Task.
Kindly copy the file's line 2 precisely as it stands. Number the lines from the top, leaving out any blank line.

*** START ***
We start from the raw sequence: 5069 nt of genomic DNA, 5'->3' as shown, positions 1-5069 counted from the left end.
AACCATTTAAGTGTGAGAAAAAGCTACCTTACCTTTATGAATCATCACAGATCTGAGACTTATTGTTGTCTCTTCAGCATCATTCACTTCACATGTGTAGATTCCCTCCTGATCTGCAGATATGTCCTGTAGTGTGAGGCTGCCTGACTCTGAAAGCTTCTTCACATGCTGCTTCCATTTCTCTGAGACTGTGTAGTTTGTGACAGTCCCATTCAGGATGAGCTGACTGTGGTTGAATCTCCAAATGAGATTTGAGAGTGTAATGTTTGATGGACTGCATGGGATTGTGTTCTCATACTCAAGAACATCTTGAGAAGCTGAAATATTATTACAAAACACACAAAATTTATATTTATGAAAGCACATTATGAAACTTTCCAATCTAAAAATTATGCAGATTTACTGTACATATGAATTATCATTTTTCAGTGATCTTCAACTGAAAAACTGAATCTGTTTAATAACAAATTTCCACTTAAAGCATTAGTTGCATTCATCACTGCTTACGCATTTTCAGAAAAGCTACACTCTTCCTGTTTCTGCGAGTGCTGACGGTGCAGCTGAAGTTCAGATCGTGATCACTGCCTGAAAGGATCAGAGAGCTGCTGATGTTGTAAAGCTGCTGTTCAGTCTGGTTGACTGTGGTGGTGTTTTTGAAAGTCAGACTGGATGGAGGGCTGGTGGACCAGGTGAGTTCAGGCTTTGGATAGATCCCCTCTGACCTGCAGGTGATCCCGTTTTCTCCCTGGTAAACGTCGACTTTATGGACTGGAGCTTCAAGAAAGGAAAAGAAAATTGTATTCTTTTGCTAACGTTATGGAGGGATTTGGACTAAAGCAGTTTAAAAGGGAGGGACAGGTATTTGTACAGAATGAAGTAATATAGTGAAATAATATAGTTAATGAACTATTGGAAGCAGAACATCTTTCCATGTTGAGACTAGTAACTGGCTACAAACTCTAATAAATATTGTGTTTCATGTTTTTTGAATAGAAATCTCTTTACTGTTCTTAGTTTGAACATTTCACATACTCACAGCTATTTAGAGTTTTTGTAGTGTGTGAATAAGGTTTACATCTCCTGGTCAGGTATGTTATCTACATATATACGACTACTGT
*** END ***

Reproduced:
AACCATTTAAGTGTGAGAAAAAGCTACCTTACCTTTATGAATCATCACAGATCTGAGACTTATTGTTGTCTCTTCAGCATCATTCACTTCACATGTGTAGATTCCCTCCTGATCTGCAGATATGTCCTGTAGTGTGAGGCTGCCTGACTCTGAAAGCTTCTTCACATGCTGCTTCCATTTCTCTGAGACTGTGTAGTTTGTGACAGTCCCATTCAGGATGAGCTGACTGTGGTTGAATCTCCAAATGAGATTTGAGAGTGTAATGTTTGATGGACTGCATGGGATTGTGTTCTCATACTCAAGAACATCTTGAGAAGCTGAAATATTATTACAAAACACACAAAATTTATATTTATGAAAGCACATTATGAAACTTTCCAATCTAAAAATTATGCAGATTTACTGTACATATGAATTATCATTTTTCAGTGATCTTCAACTGAAAAACTGAATCTGTTTAATAACAAATTTCCACTTAAAGCATTAGTTGCATTCATCACTGCTTACGCATTTTCAGAAAAGCTACACTCTTCCTGTTTCTGCGAGTGCTGACGGTGCAGCTGAAGTTCAGATCGTGATCACTGCCTGAAAGGATCAGAGAGCTGCTGATGTTGTAAAGCTGCTGTTCAGTCTGGTTGACTGTGGTGGTGTTTTTGAAAGTCAGACTGGATGGAGGGCTGGTGGACCAGGTGAGTTCAGGCTTTGGATAGATCCCCTCTGACCTGCAGGTGATCCCGTTTTCTCCCTGGTAAACGTCGACTTTATGGACTGGAGCTTCAAGAAAGGAAAAGAAAATTGTATTCTTTTGCTAACGTTATGGAGGGATTTGGACTAAAGCAGTTTAAAAGGGAGGGACAGGTATTTGTACAGAATGAAGTAATATAGTGAAATAATATAGTTAATGAACTATTGGAAGCAGAACATCTTTCCATGTTGAGACTAGTAACTGGCTACAAACTCTAATAAATATTGTGTTTCATGTTTTTTGAATAGAAATCTCTTTACTGTTCTTAGTTTGAACATTTCACATACTCACAGCTATTTAGAGTTTTTGTAGTGTGTGAATAAGGTTTACATCTCCTGGTCAGGTATGTTATCTACATATATACGACTACTGT